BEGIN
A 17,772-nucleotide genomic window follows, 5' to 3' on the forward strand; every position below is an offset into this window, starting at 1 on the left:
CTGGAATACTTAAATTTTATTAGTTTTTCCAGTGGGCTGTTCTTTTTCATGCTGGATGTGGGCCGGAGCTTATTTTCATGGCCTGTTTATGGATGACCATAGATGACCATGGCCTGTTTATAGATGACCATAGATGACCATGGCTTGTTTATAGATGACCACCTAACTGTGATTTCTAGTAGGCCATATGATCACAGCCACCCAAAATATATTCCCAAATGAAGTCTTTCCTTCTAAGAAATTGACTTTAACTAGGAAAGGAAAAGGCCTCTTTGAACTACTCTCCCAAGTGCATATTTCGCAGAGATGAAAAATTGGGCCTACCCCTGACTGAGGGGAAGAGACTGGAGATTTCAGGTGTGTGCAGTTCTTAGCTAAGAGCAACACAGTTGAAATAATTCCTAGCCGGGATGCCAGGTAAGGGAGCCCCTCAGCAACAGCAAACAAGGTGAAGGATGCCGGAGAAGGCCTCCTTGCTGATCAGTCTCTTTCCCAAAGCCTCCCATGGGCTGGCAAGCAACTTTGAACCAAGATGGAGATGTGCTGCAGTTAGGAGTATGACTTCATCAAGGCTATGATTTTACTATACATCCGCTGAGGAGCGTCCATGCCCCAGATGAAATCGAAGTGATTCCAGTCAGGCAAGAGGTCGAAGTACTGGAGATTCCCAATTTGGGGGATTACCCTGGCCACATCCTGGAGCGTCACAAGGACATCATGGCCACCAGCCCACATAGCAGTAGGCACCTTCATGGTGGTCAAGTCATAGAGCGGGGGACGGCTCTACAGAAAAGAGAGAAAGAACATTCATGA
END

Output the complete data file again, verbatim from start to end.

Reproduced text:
A 17,772-nucleotide genomic window follows, 5' to 3' on the forward strand; every position below is an offset into this window, starting at 1 on the left:
CTGGAATACTTAAATTTTATTAGTTTTTCCAGTGGGCTGTTCTTTTTCATGCTGGATGTGGGCCGGAGCTTATTTTCATGGCCTGTTTATGGATGACCATAGATGACCATGGCCTGTTTATAGATGACCATAGATGACCATGGCTTGTTTATAGATGACCACCTAACTGTGATTTCTAGTAGGCCATATGATCACAGCCACCCAAAATATATTCCCAAATGAAGTCTTTCCTTCTAAGAAATTGACTTTAACTAGGAAAGGAAAAGGCCTCTTTGAACTACTCTCCCAAGTGCATATTTCGCAGAGATGAAAAATTGGGCCTACCCCTGACTGAGGGGAAGAGACTGGAGATTTCAGGTGTGTGCAGTTCTTAGCTAAGAGCAACACAGTTGAAATAATTCCTAGCCGGGATGCCAGGTAAGGGAGCCCCTCAGCAACAGCAAACAAGGTGAAGGATGCCGGAGAAGGCCTCCTTGCTGATCAGTCTCTTTCCCAAAGCCTCCCATGGGCTGGCAAGCAACTTTGAACCAAGATGGAGATGTGCTGCAGTTAGGAGTATGACTTCATCAAGGCTATGATTTTACTATACATCCGCTGAGGAGCGTCCATGCCCCAGATGAAATCGAAGTGATTCCAGTCAGGCAAGAGGTCGAAGTACTGGAGATTCCCAATTTGGGGGATTACCCTGGCCACATCCTGGAGCGTCACAAGGACATCATGGCCACCAGCCCACATAGCAGTAGGCACCTTCATGGTGGTCAAGTCATAGAGCGGGGGACGGCTCTACAGAAAAGAGAGAAAGAACATTCATGA